is very easy and fast to communicate.
If the user doesn't know the name of a package (i.E.: gimp), it is easy to search for keywords (image, paint, ...) in synaptic.
How do you do that on the commandline?


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Joe Ess
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Joined: Oct 29, 2001
Posts: 8964
    
    9

Originally posted by Stefan Wagner:
How do you do that on the commandline?


It's so simple (being sarcastic, of course):


Originally posted by Peter Johnson:
So I guess one of the other posters was right - I should just shut up and go away because I don't know squat. Sigh.

We all have our blind spots. If I had a dime for every time I've been corrected I'd hire smarter people to post for me.

[ EJFH: Fix misattributed quote ]
[ September 09, 2008: Message edited by: Ernest Friedman-Hill ]
Rusty Shackleford
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Posts: 490
I do software development and also network security stuff(ie research, cracking, etc). openSUSE 11.0 has the build service which has some many programming and security tools that are 1 click away, and also, from my experience, has the best out of the box hardware support of anyone, especially with wireless. It also makes running XEN a 3-click affair.

Besides, it is the most polished and "smooth" running distro today. The agreement that Novel made with MS gives me the heebie-jeebies, and I despise MS, but the fact of the matter is that Novel contributes so much to various OSS projects that it kind of balances it out.

As a small example, look at the open office that comes by default in openSUSE and the one in Ubuntu, and you will see the difference between a professional software company and a company that just collects packages,wraps it around its ugly(and insulting) installer and tosses it out the door every 6 months.


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Puneet Soni
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Joined: Aug 08, 2008
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I will recommend fedora or openSuse for you.
On the issue of ubuntu i will say that thou i agreee with the difference quality of ubuntu and suse but i will say that donot underestimate ubuntu.
Chris Colon
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Joined: Sep 30, 2008
Posts: 1
You don't need to know Linux / Unix if you want to become a programmer. It's just that many people who are programmers use Linux or Unix and there are good reasons for that.

The thing that makes Linux very interesting for a programmer is that you can look at every software's source code to see how it works and possibly modify it to work like you want it too. If there's a bug, fix it yourself and share the patch with others. If you want to learn programming this is also a great, free and never ending resource to learn. Just look at other people's source code. Sure, there's open source for Windows and Mac. But with Linux it's like "everything but this one thing" is open source. So usually you can take a look at everything that you are interested in.

You can even look at the Kernel's source code, see how the actual operating system works. If you are interested in how a computer works, Linux is the way to go.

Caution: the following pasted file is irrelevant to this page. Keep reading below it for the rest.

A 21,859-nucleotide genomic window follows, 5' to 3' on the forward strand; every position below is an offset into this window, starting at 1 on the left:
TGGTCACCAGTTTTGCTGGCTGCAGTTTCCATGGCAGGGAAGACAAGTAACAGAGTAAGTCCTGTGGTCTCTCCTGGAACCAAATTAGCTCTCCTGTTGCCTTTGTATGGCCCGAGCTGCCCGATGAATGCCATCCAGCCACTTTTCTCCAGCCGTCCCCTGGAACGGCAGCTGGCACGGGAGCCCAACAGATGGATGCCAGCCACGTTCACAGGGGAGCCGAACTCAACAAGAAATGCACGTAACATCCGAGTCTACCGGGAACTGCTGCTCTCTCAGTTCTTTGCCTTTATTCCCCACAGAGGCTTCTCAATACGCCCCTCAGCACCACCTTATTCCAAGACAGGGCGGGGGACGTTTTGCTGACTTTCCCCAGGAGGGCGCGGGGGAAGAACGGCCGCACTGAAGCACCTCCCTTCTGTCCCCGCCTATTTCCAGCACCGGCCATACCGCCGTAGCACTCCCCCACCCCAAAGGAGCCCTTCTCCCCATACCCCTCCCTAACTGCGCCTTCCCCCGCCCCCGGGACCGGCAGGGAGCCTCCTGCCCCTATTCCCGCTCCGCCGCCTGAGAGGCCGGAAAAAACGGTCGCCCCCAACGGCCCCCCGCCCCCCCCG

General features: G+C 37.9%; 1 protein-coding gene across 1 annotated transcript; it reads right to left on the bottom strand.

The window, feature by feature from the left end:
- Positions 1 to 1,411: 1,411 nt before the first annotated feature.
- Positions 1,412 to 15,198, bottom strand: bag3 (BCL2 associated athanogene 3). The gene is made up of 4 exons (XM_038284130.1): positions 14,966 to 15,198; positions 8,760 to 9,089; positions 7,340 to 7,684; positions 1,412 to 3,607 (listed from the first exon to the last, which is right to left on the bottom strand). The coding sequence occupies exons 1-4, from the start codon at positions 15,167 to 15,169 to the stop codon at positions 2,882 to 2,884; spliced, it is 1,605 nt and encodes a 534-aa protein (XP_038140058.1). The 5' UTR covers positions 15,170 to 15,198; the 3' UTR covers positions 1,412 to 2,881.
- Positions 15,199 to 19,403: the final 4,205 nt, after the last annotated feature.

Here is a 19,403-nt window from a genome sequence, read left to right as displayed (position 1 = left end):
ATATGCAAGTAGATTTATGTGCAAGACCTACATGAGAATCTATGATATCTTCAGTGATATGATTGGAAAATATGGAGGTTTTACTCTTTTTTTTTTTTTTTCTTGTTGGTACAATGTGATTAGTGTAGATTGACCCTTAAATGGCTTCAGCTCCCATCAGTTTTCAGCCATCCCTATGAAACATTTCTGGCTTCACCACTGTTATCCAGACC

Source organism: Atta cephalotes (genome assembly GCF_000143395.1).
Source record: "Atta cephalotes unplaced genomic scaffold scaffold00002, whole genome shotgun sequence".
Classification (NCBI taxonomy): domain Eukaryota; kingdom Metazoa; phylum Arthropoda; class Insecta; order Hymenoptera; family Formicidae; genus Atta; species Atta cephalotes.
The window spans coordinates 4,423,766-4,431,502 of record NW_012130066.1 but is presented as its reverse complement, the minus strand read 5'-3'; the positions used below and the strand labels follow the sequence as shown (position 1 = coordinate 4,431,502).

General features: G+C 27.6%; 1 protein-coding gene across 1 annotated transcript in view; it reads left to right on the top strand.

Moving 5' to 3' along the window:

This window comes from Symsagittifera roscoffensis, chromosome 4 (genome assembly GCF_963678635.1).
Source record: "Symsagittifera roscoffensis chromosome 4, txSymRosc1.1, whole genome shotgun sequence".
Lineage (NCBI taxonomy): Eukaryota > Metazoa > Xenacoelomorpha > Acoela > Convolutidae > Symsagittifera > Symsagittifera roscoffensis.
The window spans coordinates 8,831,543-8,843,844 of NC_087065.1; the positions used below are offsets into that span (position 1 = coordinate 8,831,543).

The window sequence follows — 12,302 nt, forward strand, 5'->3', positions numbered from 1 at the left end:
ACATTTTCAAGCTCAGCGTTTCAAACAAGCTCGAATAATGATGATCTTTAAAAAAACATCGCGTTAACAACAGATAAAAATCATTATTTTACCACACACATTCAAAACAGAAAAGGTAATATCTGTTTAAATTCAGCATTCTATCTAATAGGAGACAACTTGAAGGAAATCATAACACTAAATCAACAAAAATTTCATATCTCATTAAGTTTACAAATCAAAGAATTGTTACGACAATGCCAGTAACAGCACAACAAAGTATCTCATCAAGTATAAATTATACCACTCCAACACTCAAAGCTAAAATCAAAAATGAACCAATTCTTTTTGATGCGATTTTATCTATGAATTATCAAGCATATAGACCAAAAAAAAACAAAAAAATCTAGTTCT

I wouldn't recommend Ubuntu to you. Now don't get me wrong. I love Ubuntu. It's great and it's one of the most popular Linux distributions. It's easy to use and I would even go so far to say that it's easier to use than Windows. Here's the problem though. You don't learn much about Linux, because Ubuntu hides many things from you. You will learn Ubuntu, not Linux. This is what makes Ubuntu easier. Well, not easier, you just don't need to learn so much stuff. You can do things faster. Yeah, faster is the better word. This is great when you don't want to learn or don't have the time to do it.

The second reason why I wouldn't recommend Ubuntu is that the current version, Hardy Heron, is really bad (in my humble opinion, it really depends on what you do with it, for me, in apps I use most are show stopping bugs). It has too many bugs and some really hefty ones that were known for nearly a year now and still haven't been fixed. You will get a lot of grey hairs when you start with Ubuntu Hardy Heron. If you really do want to start with Ubuntu, wait for the next version and hope that they got their act back together by then. Again, I love Ubuntu. I think it's really great, I just don't like the current version and it's not for people who want to learn, it's for people who want an easy operating system that they can use with the least possible amount of learning for day to day tasks. If my parents would want to use Linux, I'd give them Ubuntu. Well, I'd try to convice them to buy a Macintosh and then after failing to convice them, I'd give them Ubuntu.

The Linux I would recommend to you and everyone else who wants to learn and has the time to do it, is Arch Linux (archlinux.org). In my opinion it is the best Linux distribution out there. Why? Because it isn't really a distribution. It's more like a do-it-yourself kit to make your own Linux distribution. A collection of tools that make that task easier. Who knows what you want? No one but you. That's why the perfect operating system for you is one that you build yourself.

It's not that hard to set up. You can have Linux running with KDE or GNOME or XFCE or whatnot in about 45 minutes if you follow directions. If you really want to know what goes on, take some more time to read up on stuff. This will help if you encounter problems later on. You do have to configure everything with a Texteditor though. But that is a good thing because you learn a lot by doing that. You have to go on the internet and learn how to configure stuff or it will not work.